Real Estate Information Archive
Displaying blog entries 1-10 of 23
It's a must go! This year's Krohn Conservatory Holiday show, The Return of Trains, Trestles and Traditions is one of the best ever! Plan to take you family before it closes on January 6.
The show will appeal to all ages, but especially to train lovers and gardeners. It's absolutely a treat! Trains wander over bridges and through tunnels and covered bridges, including the favorite, Tommy the Train. All are LGB trains that use "G"scale, a larger size that children can see more easily amongst the poinsettias, amaryllis', cyclamens and evergreens. The size is also perfect with flowers for garden railroading.
Applied Imagination brought all their talents to bear in designing the layout and building the miniature replicas of outstanding Cincinnati landmarks. Even more interesting is that they are built out of natural materials. The Roebling Suspension Bridge is made of bark...who would have thought that it looks like stone when placed in this display? Try to identify the historical buildings that have been recreated by Applied Imagination for the event.
Buildings are, in order, Ault Park Pavilion, Union Terminal, Taft Museum, Eden Park Gazebo, Eden Park Water Tower, Krohn Conservatory. Tommy the Train is going by the Batavia Train Station.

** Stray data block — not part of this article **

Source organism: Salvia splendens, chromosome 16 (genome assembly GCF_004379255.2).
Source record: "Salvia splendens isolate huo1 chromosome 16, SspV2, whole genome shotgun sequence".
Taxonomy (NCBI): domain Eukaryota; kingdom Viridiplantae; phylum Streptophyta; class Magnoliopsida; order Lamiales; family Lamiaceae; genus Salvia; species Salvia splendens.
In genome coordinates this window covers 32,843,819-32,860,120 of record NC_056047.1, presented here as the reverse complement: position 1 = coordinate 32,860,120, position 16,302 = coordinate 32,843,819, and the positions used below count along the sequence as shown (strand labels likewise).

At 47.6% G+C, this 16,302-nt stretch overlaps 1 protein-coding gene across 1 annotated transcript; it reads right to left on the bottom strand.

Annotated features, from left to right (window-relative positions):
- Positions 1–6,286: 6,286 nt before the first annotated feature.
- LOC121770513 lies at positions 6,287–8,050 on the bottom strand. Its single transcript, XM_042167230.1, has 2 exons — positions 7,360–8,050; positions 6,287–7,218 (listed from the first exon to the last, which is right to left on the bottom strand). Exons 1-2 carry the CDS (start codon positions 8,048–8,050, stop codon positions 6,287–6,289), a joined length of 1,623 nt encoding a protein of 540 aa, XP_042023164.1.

Thank you to the Cincinnati Parks, Krohn Conservatory and all the sponsors giving this gift to Cincinnati citizens for the holidays.
.Butterflies Return to Krohn Conservatory - Thru June 24
Krohn Conservatory again is hosting its popular spring time butterfly show, this year titled "On the Wings of Harmony." Sponsorships from Procter and Gamble and Macy's help make the show possible. Visitors will be treated to vibrant, colorful butterflies from every continent on earth, except Antarctica. The butterflies are in free flight throughout the display, landing on flowers and everyone's brightly colored clothing. It's delightful!
Cincinnati Nature Center Again in the News!
Earlier this fall the Cincinnati Nature Center was touted for following up on its leadership in the "No Child Left Inside" movement by opening its new play area for young children. Now the Krippendorf Estate has been listed in the National Register of Historic Places.
They were recognized for both its unique landscape and for the Krippendorf Lodge. Carl Krippendorf is nationally recognized for his knowledge as a horiculturalist. He also was very actively involved in the architectural design of the building. It is representative of the shingle style, popular in the late 1800's.
If you have hiked the woods at the Nature Center, you know how beautiful the terrain is there. Over the years, thousands of daffodils were planted so the hillsides and meadows simply glow on a sunny spring day.
The Krippendorf Lodge currently houses the offices of the Nature Center on the second floor and serves as a reception and meeting center on the first. Take time to visit there and imagine what life must have been like for the Krippendorfs in the early 1900's, before there was electricity or cars. What a great gift this was to our city!